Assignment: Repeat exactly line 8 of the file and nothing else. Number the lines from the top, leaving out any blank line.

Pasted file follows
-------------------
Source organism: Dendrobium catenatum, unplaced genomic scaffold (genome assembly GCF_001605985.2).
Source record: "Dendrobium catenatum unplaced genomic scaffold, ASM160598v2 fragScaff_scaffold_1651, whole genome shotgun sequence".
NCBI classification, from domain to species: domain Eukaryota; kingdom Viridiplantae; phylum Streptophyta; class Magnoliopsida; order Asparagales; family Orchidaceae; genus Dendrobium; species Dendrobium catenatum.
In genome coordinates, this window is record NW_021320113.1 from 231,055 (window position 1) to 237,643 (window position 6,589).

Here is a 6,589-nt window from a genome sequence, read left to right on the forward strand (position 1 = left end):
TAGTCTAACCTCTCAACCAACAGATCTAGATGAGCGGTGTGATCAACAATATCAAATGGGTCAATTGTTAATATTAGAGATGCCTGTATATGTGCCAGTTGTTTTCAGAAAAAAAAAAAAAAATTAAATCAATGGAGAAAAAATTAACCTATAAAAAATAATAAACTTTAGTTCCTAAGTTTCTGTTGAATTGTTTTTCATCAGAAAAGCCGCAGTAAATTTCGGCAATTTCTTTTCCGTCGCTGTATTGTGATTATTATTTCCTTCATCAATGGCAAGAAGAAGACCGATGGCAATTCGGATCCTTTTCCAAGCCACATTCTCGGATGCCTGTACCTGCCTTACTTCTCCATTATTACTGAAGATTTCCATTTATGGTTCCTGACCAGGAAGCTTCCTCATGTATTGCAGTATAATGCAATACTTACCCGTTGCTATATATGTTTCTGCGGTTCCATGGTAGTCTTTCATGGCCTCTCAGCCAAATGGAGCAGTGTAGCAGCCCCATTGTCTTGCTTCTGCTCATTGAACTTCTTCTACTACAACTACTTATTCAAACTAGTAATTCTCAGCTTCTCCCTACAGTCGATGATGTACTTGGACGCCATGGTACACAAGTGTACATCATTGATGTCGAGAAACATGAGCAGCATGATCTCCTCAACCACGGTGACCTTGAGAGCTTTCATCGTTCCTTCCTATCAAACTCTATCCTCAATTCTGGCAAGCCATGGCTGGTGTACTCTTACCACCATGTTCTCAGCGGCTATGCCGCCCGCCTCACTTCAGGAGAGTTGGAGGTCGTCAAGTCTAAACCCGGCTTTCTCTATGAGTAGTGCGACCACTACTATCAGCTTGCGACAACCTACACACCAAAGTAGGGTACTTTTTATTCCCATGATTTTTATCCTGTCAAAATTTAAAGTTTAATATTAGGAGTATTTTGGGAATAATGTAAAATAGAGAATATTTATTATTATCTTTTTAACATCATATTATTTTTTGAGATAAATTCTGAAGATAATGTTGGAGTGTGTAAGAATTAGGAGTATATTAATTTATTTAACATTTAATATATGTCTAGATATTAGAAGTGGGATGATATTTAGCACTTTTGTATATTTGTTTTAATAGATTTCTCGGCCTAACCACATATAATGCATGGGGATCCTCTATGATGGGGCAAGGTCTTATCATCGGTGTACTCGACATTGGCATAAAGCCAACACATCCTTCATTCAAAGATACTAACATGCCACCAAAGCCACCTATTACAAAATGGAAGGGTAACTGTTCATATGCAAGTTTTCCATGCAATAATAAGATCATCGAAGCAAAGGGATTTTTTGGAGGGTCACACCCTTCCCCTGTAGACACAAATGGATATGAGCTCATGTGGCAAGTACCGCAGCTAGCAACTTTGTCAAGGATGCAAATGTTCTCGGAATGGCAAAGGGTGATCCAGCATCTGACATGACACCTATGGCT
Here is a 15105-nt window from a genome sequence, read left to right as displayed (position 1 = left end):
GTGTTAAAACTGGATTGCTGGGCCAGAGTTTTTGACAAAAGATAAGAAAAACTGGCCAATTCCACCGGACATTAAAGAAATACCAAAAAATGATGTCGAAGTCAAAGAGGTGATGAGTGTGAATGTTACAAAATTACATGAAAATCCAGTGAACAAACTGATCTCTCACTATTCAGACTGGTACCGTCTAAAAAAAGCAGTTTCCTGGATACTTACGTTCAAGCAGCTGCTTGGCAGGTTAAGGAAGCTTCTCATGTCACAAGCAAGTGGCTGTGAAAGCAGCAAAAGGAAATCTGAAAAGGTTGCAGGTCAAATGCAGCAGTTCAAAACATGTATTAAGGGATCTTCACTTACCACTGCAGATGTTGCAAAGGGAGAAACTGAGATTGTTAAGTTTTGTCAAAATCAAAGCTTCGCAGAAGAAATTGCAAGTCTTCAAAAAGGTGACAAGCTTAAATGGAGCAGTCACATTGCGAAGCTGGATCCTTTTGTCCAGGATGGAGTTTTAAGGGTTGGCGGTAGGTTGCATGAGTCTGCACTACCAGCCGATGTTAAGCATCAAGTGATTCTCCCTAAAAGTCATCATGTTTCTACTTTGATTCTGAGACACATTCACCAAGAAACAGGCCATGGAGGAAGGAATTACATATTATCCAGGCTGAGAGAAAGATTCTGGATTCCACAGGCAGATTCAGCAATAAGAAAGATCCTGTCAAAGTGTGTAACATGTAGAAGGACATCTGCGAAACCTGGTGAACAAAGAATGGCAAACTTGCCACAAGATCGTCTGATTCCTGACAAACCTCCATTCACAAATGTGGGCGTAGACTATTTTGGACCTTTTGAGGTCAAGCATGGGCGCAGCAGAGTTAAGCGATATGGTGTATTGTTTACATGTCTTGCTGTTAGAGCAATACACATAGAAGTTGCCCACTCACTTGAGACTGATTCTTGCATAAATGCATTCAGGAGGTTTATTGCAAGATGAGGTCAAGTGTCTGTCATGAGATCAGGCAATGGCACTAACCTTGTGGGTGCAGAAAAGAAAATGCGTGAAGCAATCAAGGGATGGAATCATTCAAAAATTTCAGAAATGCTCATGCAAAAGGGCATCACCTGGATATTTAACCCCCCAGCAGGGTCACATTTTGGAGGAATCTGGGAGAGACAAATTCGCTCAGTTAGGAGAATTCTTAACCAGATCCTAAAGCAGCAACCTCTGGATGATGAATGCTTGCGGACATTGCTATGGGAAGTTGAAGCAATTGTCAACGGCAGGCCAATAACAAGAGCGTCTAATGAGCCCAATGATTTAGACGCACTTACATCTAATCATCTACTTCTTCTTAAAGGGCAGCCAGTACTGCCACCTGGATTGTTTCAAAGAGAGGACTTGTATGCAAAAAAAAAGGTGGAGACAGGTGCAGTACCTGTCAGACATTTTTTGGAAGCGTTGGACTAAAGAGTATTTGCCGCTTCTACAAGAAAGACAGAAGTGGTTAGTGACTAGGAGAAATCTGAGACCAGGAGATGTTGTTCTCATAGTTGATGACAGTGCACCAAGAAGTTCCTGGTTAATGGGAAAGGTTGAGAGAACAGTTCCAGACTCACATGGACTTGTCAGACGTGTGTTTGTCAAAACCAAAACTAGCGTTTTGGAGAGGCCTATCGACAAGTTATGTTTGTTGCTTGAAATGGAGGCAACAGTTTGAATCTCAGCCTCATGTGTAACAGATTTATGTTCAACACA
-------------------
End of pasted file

GTGTTAAAACTGGATTGCTGGGCCAGAGTTTTTGACAAAAGATAAGAAAAACTGGCCAATTCCACCGGACATTAAAGAAATACCAAAAAATGATGTCGAAGTCAAAGAGGTGATGAGTGTGAATGTTACAAAATTACATGAAAATCCAGTGAACAAACTGATCTCTCACTATTCAGACTGGTACCGTCTAAAAAAAGCAGTTTCCTGGATACTTACGTTCAAGCAGCTGCTTGGCAGGTTAAGGAAGCTTCTCATGTCACAAGCAAGTGGCTGTGAAAGCAGCAAAAGGAAATCTGAAAAGGTTGCAGGTCAAATGCAGCAGTTCAAAACATGTATTAAGGGATCTTCACTTACCACTGCAGATGTTGCAAAGGGAGAAACTGAGATTGTTAAGTTTTGTCAAAATCAAAGCTTCGCAGAAGAAATTGCAAGTCTTCAAAAAGGTGACAAGCTTAAATGGAGCAGTCACATTGCGAAGCTGGATCCTTTTGTCCAGGATGGAGTTTTAAGGGTTGGCGGTAGGTTGCATGAGTCTGCACTACCAGCCGATGTTAAGCATCAAGTGATTCTCCCTAAAAGTCATCATGTTTCTACTTTGATTCTGAGACACATTCACCAAGAAACAGGCCATGGAGGAAGGAATTACATATTATCCAGGCTGAGAGAAAGATTCTGGATTCCACAGGCAGATTCAGCAATAAGAAAGATCCTGTCAAAGTGTGTAACATGTAGAAGGACATCTGCGAAACCTGGTGAACAAAGAATGGCAAACTTGCCACAAGATCGTCTGATTCCTGACAAACCTCCATTCACAAATGTGGGCGTAGACTATTTTGGACCTTTTGAGGTCAAGCATGGGCGCAGCAGAGTTAAGCGATATGGTGTATTGTTTACATGTCTTGCTGTTAGAGCAATACACATAGAAGTTGCCCACTCACTTGAGACTGATTCTTGCATAAATGCATTCAGGAGGTTTATTGCAAGATGAGGTCAAGTGTCTGTCATGAGATCAGGCAATGGCACTAACCTTGTGGGTGCAGAAAAGAAAATGCGTGAAGCAATCAAGGGATGGAATCATTCAAAAATTTCAGAAATGCTCATGCAAAAGGGCATCACCTGGATATTTAACCCCCCAGCAGGGTCACATTTTGGAGGAATCTGGGAGAGACAAATTCGCTCAGTTAGGAGAATTCTTAACCAGATCCTAAAGCAGCAACCTCTGGATGATGAATGCTTGCGGACATTGCTATGGGAAGTTGAAGCAATTGTCAACGGCAGGCCAATAACAAGAGCGTCTAATGAGCCCAATGATTTAGACGCACTTACATCTAATCATCTACTTCTTCTTAAAGGGCAGCCAGTACTGCCACCTGGATTGTTTCAAAGAGAGGACTTGTATGCAAAAAAAAAGGTGGAGACAGGTGCAGTACCTGTCAGACATTTTTTGGAAGCGTTGGACTAAAGAGTATTTGCCGCTTCTACAAGAAAGACAGAAGTGGTTAGTGACTAGGAGAAATCTGAGACCAGGAGATGTTGTTCTCATAGTTGATGACAGTGCACCAAGAAGTTCCTGGTTAATGGGAAAGGTTGAGAGAACAGTTCCAGACTCACATGGACTTGTCAGACGTGTGTTTGTCAAAACCAAAACTAGCGTTTTGGAGAGGCCTATCGACAAGTTATGTTTGTTGCTTGAAATGGAGGCAACAGTTTGAATCTCAGCCTCATGTGTAACAGATTTATGTTCAACACA